Undeterred by threats, physical attacks and prison, human rights lawyer Robert Sann Aung has been defending activists in Myanmar for more than 30 years.
After the recent elections in Myanmar, Robert talks to us about his hopes for his country.
President Thein Sein came to power in 2010 after highly criticised elections. What do you think about the much-promoted reforms since then?
Before the 2010 election, it was very difficult to highlight occasions where there had been an abuse of law. But later I was able to speak to the media to show what was happening. I used the media as a weapon. I believe that the media is the only way we can defend ourselves, even against nuclear weapons.
From 2010 to 2012, the human rights situation in Myanmar was a bit better, but after that time the authorities started arresting peaceful protesters again. The supposed reforms that have taken place are just sugar coating. The authorities only use the law to protect their cronies, not civilians.
The supposed reforms that have taken place are just sugar coating.
The President wants the world to believe that no-one is arrested for peacefully expressing their opinions. What is the reality?
The government is playing a game of “run and catch” with people who speak out. They have a law which allows freedom of expression but they also have a law which bans free protest. So they let people run, but then they catch them. They let people speak out initially, but they always jail them eventually.
You can only speak freely in two places: jails and graveyards. You can say what you want, as long as you’re in jail. But you can’t speak freely outside prison.
Do you think the recent elections will herald a new era of freedom?
Most of the election candidates are from the military, so they’re the same as what we have now. Also, at the moment, 25 per cent of the seats in the Parliament are reserved for the military, so even if we have a popular civilian government, they won’t be able to influence the Parliament. If we can change the constitution so the military doesn’t dominate, it will be better for the country.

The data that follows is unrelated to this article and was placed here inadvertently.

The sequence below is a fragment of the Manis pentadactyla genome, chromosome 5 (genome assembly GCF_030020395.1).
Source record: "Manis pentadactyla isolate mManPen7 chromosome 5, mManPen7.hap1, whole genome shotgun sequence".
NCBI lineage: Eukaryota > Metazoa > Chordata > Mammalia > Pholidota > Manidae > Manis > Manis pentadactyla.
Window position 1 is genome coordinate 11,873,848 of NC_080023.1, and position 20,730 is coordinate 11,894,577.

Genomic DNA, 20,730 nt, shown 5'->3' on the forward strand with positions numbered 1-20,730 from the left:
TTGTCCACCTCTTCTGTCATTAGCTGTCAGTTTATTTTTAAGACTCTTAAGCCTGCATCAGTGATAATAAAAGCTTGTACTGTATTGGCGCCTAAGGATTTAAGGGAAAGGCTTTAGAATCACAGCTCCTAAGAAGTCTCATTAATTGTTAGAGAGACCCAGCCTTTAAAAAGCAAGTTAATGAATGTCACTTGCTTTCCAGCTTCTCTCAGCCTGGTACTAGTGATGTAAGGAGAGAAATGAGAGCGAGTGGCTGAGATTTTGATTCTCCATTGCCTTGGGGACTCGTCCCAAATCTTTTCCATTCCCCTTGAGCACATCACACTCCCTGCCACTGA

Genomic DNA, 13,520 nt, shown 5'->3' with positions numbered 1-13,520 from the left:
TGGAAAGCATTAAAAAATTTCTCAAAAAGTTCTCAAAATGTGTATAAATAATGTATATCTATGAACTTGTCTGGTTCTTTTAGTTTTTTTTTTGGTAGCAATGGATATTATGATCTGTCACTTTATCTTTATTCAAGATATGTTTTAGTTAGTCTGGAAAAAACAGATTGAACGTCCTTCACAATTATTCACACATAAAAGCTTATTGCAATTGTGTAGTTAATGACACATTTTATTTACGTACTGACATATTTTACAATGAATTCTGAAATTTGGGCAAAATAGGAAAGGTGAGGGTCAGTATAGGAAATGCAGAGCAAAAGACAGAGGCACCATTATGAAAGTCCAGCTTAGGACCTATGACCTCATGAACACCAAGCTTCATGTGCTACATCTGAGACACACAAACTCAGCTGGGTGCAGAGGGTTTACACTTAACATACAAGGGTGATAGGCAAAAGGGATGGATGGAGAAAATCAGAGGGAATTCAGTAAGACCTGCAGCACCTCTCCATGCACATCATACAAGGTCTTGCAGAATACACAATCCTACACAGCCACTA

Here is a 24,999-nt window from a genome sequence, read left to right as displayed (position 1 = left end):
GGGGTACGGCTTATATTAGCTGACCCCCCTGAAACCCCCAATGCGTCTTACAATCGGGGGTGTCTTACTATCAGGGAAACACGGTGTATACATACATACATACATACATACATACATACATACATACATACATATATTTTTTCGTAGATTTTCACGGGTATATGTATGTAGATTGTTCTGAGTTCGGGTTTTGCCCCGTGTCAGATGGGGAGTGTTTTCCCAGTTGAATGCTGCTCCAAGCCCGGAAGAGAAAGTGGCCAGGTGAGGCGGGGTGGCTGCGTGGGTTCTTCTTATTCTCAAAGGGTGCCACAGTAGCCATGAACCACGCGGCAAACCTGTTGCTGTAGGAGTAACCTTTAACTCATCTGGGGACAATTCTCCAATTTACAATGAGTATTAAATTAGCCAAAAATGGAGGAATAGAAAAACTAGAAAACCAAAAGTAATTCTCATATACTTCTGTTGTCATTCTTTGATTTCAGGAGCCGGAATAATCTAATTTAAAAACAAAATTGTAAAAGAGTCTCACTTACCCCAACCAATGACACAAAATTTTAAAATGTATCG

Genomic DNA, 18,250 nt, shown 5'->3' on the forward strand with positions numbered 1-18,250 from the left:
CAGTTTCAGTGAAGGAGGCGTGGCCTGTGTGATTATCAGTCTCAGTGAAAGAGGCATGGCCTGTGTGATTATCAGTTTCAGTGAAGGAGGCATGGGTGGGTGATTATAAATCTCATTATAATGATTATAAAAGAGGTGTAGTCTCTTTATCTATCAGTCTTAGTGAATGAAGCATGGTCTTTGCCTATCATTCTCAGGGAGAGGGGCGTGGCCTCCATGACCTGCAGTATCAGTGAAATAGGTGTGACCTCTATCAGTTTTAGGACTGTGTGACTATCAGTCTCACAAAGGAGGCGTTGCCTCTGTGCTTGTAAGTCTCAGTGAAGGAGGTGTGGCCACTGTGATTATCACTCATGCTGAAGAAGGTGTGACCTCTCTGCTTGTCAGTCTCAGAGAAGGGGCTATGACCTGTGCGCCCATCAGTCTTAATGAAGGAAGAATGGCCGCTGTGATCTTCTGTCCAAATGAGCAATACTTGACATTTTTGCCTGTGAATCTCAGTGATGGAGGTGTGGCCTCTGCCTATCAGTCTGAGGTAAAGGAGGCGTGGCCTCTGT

What can the international community do?
I ask the international community to highlight what is going on in Myanmar. They need to put pressure on the government to change, and also use sanctions, which have been used in the past.
What can Amnesty activists do?
I would love to see an Amnesty office in Myanmar, to help educate people about their human rights – most people don’t even know that they have rights to defend. I ask all Amnesty supporters to keep a close watch on what is going on in my country.
As a lawyer, who are you defending at the moment?
I represent student protesters detained alongside Phyoe Phyoe Aung, who helped organise a march against a new education law in Myanmar. They are facing nine-and-a-half years in prison, which is the standard sentence for political prisoners. Phyoe Phyoe Aung’s soul is full of justice – her father was also a political prisoner. I support the campaign to free her and the other students 100 per cent.